Fred Hutch doctor revolutionizing cancer treatment with 'Tumor Paint'

by: Michelle Millman Updated:

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SEATTLE - At Fred Hutchinson Cancer Research Center, Dr. Jim Olson is determined to save some of the most vulnerable people living with cancer: children. He's a pediatric oncologist who has developed a revolutionary compound to help surgeons see a cancerous tumor inside someone's body. He calls it Tumor Paint.

When Tumor Paint is injected into the body, it illuminates cancerous tumor cells to a bright, vivid green. Once a tumor is glowing, surgeons can see exactly what to remove, and they can preserve the remaining healthy tissue inside the patient.

Right now, the method is being tested in dozens of children and adults who are all fighting different types of cancer. If Tumor Paint gets FDA approval, oncologists worldwide will be able to tackle a cancer diagnosis very differently than they do today.

"I'm looking forward to the day when you can look at a kid and say, 'The good news is, it's only cancer. You didn't break your leg.' I would love to be at that point. It's a lofty goal. I'm not afraid of that goal, and I'm happy to be part of that," he said.

In the past year Olson has seen four different cases where surgeons thought they'd removed someone's brain tumor, only to discover later, that a large piece was left behind. He said we are still in the Stone Age of surgery, and he thinks his Tumor Paint can change that.

"Surgeons, particularly brain tumor surgeons, and many others spend a huge amount of time trying to figure out exactly where the cancer begins and where it ends," Olson said. "I take care of kids with brain tumors and our goal is to get out all the cancer and to leave in all the normal brain."

When the cancer and the brain look exactly alike, and they feel exactly alike, it's almost impossible to do that, Olson said. There are many times that portions of the cancerous cells get left behind. The remaining cancer could ultimately claim the life of a patient, if it's resistant to chemotherapy or radiation. In other scenarios, large pieces of healthy brain cells could be removed unintentionally, leaving the patient with potential deficits in the way they think or learn.

"So the goal here is really to eliminate cancer surgically to the extent that you can preserve the person intact as much as you can," Olson said.

Tumor Paint is the product of more than a decade of research at Fred Hutch, pioneered by Dr. Olson and licensed by Blaze Bioscience. After the death of a young girl in 2004, a neurosurgeon resident asked Olson for permission to run more tests and analyze the data. Six weeks of trial-and-error later, they had a "eureka moment" in their Fred Hutch lab. A group of researchers at the University of Alabama-Birmingham was studying a scorpion molecule in brain tumor cells.

"I said to him, 'Let's take that molecule, ingest a fluorescent tag to it, and inject it into the mouse that had a human cancer growing in its back.' We did that, and an hour after we injected it the tumor was glowing bright green and the rest of the mouse wasn't glowing," Olson said. "We had two grown men in white lab coats dancing in the halls of Fred Hutch."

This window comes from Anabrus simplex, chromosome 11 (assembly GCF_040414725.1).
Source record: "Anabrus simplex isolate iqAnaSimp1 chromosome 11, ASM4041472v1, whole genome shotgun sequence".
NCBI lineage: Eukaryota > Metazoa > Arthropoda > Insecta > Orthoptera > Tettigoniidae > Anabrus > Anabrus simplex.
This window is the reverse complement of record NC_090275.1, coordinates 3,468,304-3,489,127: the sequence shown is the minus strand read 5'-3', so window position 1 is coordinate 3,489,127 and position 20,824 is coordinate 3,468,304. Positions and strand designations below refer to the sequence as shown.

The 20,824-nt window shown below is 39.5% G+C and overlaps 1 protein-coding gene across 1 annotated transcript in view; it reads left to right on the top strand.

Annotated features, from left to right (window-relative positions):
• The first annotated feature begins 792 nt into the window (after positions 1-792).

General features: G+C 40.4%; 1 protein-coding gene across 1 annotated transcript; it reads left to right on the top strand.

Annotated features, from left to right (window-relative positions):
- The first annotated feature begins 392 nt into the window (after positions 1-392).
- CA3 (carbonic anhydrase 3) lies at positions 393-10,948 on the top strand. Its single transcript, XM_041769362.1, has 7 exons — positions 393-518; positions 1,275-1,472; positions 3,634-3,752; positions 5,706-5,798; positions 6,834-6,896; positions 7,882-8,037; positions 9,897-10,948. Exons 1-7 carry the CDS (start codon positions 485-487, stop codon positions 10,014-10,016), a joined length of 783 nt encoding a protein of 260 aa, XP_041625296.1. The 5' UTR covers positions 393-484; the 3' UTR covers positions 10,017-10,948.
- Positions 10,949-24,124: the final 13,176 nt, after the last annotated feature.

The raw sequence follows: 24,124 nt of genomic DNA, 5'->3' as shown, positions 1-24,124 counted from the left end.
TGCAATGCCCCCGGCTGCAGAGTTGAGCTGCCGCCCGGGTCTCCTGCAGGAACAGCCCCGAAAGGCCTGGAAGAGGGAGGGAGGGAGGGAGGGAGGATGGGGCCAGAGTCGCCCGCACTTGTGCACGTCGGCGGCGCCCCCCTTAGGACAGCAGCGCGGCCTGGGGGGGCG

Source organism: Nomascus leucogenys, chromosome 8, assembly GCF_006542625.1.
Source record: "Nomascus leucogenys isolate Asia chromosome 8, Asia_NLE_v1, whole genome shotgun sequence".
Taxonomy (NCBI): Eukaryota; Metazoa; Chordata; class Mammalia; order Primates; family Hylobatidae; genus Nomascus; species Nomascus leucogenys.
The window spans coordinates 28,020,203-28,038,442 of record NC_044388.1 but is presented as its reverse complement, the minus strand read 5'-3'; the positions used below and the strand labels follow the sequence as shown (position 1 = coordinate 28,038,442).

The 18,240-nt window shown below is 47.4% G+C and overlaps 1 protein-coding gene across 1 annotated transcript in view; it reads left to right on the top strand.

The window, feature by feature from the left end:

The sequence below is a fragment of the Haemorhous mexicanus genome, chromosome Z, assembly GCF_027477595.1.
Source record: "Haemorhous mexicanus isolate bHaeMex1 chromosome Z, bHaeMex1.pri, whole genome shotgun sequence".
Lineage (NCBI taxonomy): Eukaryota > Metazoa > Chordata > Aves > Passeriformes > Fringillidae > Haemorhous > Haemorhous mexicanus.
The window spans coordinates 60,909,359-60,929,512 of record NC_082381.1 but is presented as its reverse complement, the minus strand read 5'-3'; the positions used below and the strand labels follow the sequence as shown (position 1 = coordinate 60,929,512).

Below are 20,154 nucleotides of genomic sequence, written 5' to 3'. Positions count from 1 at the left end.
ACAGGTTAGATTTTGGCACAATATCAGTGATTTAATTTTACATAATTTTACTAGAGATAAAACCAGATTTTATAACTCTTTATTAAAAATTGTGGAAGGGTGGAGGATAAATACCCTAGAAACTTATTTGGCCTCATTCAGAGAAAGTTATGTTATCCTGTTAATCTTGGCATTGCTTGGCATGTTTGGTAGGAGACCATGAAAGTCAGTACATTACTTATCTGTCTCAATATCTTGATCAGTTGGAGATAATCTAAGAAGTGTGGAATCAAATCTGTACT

They were a couple of dancing doctors who were celebrating what could be one of Seattle's biggest scientific breakthroughs. That molecule originates from the DNA strand in the scorpion known as the "death stalker" scorpion, native to the deserts of northern Africa and the Middle East. However, Olson and his team have never taken anything from a death stalker scorpion. Instead, they use a computer model to replicate the scorpion's DNA, and then alter what they have so their version of the molecule can light up the cancerous cells.

"A lot of times I get emails from people saying, 'I have 300,000 scorpions for you. Where can I send them?'" Olson said. "I have to ask them to please stop, we just use the DNA sequence and we get it off the computer and we learn from that how to make molecules."

Inside Olson's Fred Hutch laboratory, his research team has modified thousands of molecules that were originally found in other plants and animals. He discourages everyone on his team from keeping their research secret.

"We will tell anybody about our work," he said. "We will share our brightest ideas. If somebody wants to steal our ideas, that's great, because it might actually help a cancer patient get something faster. So I don't worry about competition. I thrive on it."

In fact, Olson is already excited about the next stage in his Tumor Paint research. Instead of delivering light to cancer, he and his team are working to deliver the actual chemotherapy or other toxin directly to the cancerous tumor and bypass the rest of the body. They want to make cancer go away without the negative side effects patients usually experience when their entire bodies are treated with chemotherapy.

His work is funded through Project Violet, a citizen science initiative that humbly began with support from a patient's family and a chili cook-off. To date, it has raised millions of dollars to fund the research done by Olson and his team.

The Michigan native said he's right where he should be. He wanted to be a family doctor and serve his own community after medical school, but he was later drawn to oncology and after a residence at Seattle Children's in 1991, he stayed. His love of long bike rides, kayaking, hiking and running throughout the Pacific Northwest helps him deal with the emotions of treating children with cancer.

"I let myself love every one of these kids," he said. "I don't put up an emotional wall to try and protect my feelings because if I did that, that wall would be there the rest of my life as well, and honestly, I believe we're becoming a family the day that we meet. We go through the rough times and the good times together."